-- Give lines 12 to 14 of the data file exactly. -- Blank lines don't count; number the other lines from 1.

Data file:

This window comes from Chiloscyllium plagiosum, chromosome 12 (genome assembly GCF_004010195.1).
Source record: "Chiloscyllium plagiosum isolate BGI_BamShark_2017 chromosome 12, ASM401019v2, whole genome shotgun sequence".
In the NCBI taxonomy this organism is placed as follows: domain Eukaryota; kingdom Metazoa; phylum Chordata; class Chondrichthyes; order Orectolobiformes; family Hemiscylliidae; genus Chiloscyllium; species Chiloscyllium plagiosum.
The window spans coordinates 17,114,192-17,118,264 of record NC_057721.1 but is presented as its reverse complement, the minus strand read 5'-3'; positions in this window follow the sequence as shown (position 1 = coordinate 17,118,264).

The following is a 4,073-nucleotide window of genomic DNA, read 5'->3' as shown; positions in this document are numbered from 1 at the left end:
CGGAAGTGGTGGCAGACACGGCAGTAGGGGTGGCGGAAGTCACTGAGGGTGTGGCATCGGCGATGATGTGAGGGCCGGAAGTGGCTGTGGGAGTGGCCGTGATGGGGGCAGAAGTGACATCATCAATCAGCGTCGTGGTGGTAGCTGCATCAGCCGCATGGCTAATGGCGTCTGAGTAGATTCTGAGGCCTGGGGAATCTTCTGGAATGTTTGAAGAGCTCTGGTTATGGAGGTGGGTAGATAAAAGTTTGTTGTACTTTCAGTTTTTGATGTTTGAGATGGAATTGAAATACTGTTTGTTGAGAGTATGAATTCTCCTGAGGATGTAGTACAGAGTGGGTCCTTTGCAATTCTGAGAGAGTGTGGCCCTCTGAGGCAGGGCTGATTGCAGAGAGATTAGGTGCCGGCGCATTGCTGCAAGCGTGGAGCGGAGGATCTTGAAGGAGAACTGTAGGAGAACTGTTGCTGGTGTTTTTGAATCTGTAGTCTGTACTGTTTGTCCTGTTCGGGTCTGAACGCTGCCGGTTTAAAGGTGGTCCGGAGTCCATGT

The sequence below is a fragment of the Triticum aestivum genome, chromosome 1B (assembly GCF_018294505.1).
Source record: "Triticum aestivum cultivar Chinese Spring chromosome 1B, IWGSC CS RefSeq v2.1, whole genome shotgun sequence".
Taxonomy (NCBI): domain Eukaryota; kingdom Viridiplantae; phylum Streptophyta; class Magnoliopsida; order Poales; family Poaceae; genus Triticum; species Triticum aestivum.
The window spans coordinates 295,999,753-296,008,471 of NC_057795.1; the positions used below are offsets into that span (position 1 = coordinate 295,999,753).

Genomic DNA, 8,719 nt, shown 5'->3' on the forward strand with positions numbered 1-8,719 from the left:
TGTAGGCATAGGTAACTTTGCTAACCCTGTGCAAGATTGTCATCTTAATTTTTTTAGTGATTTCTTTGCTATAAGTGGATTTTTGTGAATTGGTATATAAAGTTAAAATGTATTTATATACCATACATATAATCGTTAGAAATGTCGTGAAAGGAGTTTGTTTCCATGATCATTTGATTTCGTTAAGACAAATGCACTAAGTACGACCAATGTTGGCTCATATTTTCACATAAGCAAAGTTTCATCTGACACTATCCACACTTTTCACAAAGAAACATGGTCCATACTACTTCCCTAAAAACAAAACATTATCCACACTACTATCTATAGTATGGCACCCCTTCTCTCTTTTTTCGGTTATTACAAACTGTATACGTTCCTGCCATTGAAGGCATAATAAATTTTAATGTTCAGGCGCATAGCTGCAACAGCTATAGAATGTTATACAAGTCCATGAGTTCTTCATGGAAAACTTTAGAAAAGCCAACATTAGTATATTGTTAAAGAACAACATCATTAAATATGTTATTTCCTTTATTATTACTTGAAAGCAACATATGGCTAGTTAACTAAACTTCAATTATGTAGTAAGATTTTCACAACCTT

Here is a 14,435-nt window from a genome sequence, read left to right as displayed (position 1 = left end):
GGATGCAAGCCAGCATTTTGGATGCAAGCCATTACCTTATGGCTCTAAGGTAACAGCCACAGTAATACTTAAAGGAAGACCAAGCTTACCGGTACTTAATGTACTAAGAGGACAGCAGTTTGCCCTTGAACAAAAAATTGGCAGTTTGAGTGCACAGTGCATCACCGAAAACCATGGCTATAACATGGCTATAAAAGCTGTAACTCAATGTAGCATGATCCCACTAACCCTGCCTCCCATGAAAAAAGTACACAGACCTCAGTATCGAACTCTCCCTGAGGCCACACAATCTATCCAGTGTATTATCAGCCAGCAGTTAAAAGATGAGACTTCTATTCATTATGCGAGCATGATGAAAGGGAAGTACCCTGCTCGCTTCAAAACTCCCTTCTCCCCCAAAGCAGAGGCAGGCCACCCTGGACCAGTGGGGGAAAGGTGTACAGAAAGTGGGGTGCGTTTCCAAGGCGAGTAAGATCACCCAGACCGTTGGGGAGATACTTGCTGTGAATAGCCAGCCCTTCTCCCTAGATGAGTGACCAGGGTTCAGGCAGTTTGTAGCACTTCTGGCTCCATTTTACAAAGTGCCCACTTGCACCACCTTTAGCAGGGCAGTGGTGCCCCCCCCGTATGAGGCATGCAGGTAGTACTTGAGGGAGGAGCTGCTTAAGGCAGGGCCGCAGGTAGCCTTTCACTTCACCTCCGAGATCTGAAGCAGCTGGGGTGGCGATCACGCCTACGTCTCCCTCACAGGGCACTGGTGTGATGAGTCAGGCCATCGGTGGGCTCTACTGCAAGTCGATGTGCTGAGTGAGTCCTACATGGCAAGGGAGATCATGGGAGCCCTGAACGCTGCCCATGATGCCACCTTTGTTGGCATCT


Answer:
TGTAGGCATAGGTAACTTTGCTAACCCTGTGCAAGATTGTCATCTTAATTTTTTTAGTGATTTCTTTGCTATAAGTGGATTTTTGTGAATTGGTATATAAAGTTAAAATGTATTTATATACCATACATATAATCGTTAGAAATGTCGTGAAAGGAGTTTGTTTCCATGATCATTTGATTTCGTTAAGACAAATGCACTAAGTACGACCAATGTTGGCTCATATTTTCACATAAGCAAAGTTTCATCTGACACTATCCACACTTTTCACAAAGAAACATGGTCCATACTACTTCCCTAAAAACAAAACATTATCCACACTACTATCTATAGTATGGCACCCCTTCTCTCTTTTTTCGGTTATTACAAACTGTATACGTTCCTGCCATTGAAGGCATAATAAATTTTAATGTTCAGGCGCATAGCTGCAACAGCTATAGAATGTTATACAAGTCCATGAGTTCTTCATGGAAAACTTTAGAAAAGCCAACATTAGTATATTGTTAAAGAACAACATCATTAAATATGTTATTTCCTTTATTATTACTTGAAAGCAACATATGGCTAGTTAACTAAACTTCAATTATGTAGTAAGATTTTCACAACCTT

Here is a 14,435-nt window from a genome sequence, read left to right as displayed (position 1 = left end):
GGATGCAAGCCAGCATTTTGGATGCAAGCCATTACCTTATGGCTCTAAGGTAACAGCCACAGTAATACTTAAAGGAAGACCAAGCTTACCGGTACTTAATGTACTAAGAGGACAGCAGTTTGCCCTTGAACAAAAAATTGGCAGTTTGAGTGCACAGTGCATCACCGAAAACCATGGCTATAACATGGCTATAAAAGCTGTAACTCAATGTAGCATGATCCCACTAACCCTGCCTCCCATGAAAAAAGTACACAGACCTCAGTATCGAACTCTCCCTGAGGCCACACAATCTATCCAGTGTATTATCAGCCAGCAGTTAAAAGATGAGACTTCTATTCATTATGCGAGCATGATGAAAGGGAAGTACCCTGCTCGCTTCAAAACTCCCTTCTCCCCCAAAGCAGAGGCAGGCCACCCTGGACCAGTGGGGGAAAGGTGTACAGAAAGTGGGGTGCGTTTCCAAGGCGAGTAAGATCACCCAGACCGTTGGGGAGATACTTGCTGTGAATAGCCAGCCCTTCTCCCTAGATGAGTGACCAGGGTTCAGGCAGTTTGTAGCACTTCTGGCTCCATTTTACAAAGTGCCCACTTGCACCACCTTTAGCAGGGCAGTGGTGCCCCCCCCGTATGAGGCATGCAGGTAGTACTTGAGGGAGGAGCTGCTTAAGGCAGGGCCGCAGGTAGCCTTTCACTTCACCTCCGAGATCTGAAGCAGCTGGGGTGGCGATCACGCCTACGTCTCCCTCACAGGGCACTGGTGTGATGAGTCAGGCCATCGGTGGGCTCTACTGCAAGTCGATGTGCTGAGTGAGTCCTACATGGCAAGGGAGATCATGGGAGCCCTGAACGCTGCCCATGATGCCACCTTTGTTGGCATCT